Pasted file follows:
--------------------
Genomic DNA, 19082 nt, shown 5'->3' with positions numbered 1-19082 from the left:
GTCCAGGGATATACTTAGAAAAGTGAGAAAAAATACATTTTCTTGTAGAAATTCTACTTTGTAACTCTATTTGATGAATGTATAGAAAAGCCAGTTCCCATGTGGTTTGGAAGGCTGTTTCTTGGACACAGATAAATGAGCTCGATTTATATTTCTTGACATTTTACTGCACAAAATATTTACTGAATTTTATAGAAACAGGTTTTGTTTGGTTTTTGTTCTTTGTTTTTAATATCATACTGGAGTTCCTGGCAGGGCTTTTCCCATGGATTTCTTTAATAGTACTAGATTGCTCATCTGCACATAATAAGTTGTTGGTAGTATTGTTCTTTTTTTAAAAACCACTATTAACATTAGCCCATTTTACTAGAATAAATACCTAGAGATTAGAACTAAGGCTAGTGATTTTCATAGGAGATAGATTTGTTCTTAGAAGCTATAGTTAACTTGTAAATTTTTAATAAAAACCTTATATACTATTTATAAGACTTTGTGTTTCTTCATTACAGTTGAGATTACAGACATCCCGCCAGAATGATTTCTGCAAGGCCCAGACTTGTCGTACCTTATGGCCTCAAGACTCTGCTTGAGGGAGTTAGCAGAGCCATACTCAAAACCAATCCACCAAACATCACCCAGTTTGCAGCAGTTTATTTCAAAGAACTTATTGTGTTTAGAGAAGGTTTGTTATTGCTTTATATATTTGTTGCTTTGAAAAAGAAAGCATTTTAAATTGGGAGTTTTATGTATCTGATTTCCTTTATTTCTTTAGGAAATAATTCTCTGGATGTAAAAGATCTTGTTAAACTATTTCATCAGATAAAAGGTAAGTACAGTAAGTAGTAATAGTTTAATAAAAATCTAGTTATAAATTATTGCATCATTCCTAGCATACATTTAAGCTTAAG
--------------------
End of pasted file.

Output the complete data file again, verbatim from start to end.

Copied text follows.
Genomic DNA, 19082 nt, shown 5'->3' with positions numbered 1-19082 from the left:
GTCCAGGGATATACTTAGAAAAGTGAGAAAAAATACATTTTCTTGTAGAAATTCTACTTTGTAACTCTATTTGATGAATGTATAGAAAAGCCAGTTCCCATGTGGTTTGGAAGGCTGTTTCTTGGACACAGATAAATGAGCTCGATTTATATTTCTTGACATTTTACTGCACAAAATATTTACTGAATTTTATAGAAACAGGTTTTGTTTGGTTTTTGTTCTTTGTTTTTAATATCATACTGGAGTTCCTGGCAGGGCTTTTCCCATGGATTTCTTTAATAGTACTAGATTGCTCATCTGCACATAATAAGTTGTTGGTAGTATTGTTCTTTTTTTAAAAACCACTATTAACATTAGCCCATTTTACTAGAATAAATACCTAGAGATTAGAACTAAGGCTAGTGATTTTCATAGGAGATAGATTTGTTCTTAGAAGCTATAGTTAACTTGTAAATTTTTAATAAAAACCTTATATACTATTTATAAGACTTTGTGTTTCTTCATTACAGTTGAGATTACAGACATCCCGCCAGAATGATTTCTGCAAGGCCCAGACTTGTCGTACCTTATGGCCTCAAGACTCTGCTTGAGGGAGTTAGCAGAGCCATACTCAAAACCAATCCACCAAACATCACCCAGTTTGCAGCAGTTTATTTCAAAGAACTTATTGTGTTTAGAGAAGGTTTGTTATTGCTTTATATATTTGTTGCTTTGAAAAAGAAAGCATTTTAAATTGGGAGTTTTATGTATCTGATTTCCTTTATTTCTTTAGGAAATAATTCTCTGGATGTAAAAGATCTTGTTAAACTATTTCATCAGATAAAAGGTAAGTACAGTAAGTAGTAATAGTTTAATAAAAATCTAGTTATAAATTATTGCATCATTCCTAGCATACATTTAAGCTTAAG